US gas prices reached a record high Tuesday, as President Joe Biden said fighting inflation is his top domestic priority.
The average price at the pump hit $4.37 per gallon, according to the American Automobile Association (AAA), surpassing the last record of $4.33 set on March 11.
The average price per gallon a year ago was $2.97.
“Gasoline and diesel (hit) a record high today” in data that has not been adjusted to remove inflation effects, said Andy Lipow, an analyst at Lipow Oil Associates.
The cost of gas has been following the global rise in crude oil prices as “the world seeks to find alternative supply to Russian oil,” he said.
Crude prices were already on the up-and-up as inflation hit the economy’s recovery from Covid-19. But prices skyrocketed after Moscow invaded Ukraine in late February, leading many global leaders to impose sanctions on Russia.
“With the cost of oil accounting for more than half of the pump price, more expensive oil means more expensive gasoline,” AAA spokesman Andrew Gross said Monday. The price of oil currently stands at around $100 per barrel.
The record-high prices are upsetting Americans, as they come on top of a general 8.5 percent price increase compared to March 2021.
The public discontent has pushed the Biden administration to try to address inflation.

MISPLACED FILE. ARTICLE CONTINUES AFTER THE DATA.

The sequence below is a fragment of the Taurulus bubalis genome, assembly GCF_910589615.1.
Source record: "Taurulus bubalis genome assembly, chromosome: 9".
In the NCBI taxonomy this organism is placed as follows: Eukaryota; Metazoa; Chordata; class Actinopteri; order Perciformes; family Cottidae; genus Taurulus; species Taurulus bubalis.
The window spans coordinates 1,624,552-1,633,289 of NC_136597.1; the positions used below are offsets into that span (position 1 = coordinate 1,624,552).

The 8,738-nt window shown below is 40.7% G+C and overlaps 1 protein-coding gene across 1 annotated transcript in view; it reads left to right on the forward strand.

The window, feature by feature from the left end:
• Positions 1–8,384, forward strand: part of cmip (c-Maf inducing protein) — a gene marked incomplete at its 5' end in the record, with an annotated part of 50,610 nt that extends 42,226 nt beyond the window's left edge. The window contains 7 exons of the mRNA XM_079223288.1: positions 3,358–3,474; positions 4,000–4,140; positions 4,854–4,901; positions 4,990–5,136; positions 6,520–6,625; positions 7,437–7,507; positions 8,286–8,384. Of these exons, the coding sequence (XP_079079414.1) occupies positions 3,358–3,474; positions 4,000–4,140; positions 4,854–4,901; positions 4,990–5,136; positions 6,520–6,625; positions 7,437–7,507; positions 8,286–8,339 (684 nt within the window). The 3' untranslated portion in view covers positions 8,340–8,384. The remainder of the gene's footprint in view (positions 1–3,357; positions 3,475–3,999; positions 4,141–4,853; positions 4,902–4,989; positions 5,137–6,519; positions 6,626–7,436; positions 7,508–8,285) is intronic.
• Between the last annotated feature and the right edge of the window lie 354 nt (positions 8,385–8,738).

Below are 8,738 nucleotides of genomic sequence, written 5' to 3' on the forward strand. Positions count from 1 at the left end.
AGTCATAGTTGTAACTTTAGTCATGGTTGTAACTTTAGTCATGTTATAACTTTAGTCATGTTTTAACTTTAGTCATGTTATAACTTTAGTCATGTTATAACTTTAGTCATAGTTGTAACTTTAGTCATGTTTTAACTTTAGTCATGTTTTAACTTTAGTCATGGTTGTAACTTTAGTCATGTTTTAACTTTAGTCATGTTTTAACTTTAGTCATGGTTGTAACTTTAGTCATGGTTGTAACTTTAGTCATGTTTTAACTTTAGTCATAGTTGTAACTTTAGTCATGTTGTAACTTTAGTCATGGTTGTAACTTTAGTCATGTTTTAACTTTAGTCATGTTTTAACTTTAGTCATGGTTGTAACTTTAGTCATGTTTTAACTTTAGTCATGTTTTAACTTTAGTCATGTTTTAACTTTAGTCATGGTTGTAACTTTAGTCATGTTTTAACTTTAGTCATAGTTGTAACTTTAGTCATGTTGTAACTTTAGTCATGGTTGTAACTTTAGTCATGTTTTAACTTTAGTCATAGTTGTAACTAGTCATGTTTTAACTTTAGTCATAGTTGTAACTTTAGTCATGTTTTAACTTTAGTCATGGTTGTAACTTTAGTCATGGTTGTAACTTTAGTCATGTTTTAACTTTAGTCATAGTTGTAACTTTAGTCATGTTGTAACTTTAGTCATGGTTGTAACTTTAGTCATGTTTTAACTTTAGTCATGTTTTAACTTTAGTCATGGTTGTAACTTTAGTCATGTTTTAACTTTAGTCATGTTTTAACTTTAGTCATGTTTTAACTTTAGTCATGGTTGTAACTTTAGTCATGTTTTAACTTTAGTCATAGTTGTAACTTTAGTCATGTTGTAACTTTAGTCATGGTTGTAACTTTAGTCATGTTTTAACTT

“Americans have never seen gasoline prices this high, nor have we seen the pace of increases so fast and furious,” said Patrick DeHaan, the head of petroleum analysis at specialist site GasBuddy. “It’s a dire situation and won’t improve any time soon.”
Biden assured Americans Tuesday that his administration was doing everything it could to bring down prices without slowing economic activity.
He recalled that the United States will release one million barrels of oil from emergency reserves per day for the next six months, to offset the surging oil costs.
“Republicans have offered plenty of blame but not a single solution to actually bring down the energy prices,” Biden said Tuesday.
But the White House has not yet opted to suspend the 18-cents-per-gallon federal tax to relieve pump prices.
That would be “the quickest way to give the consumer some price relief,” said Lipow. “But other than that, there are very limited options that the administration can take to increase the supply of oil immediately and temper prices.”
He estimated that gas prices will rise another 10 cents per gallon in the coming days, especially as the United States enters its summer travel season.
“We do anticipate very good demand as Americans take to the road having been stuck at home for most of the last two years,” he said.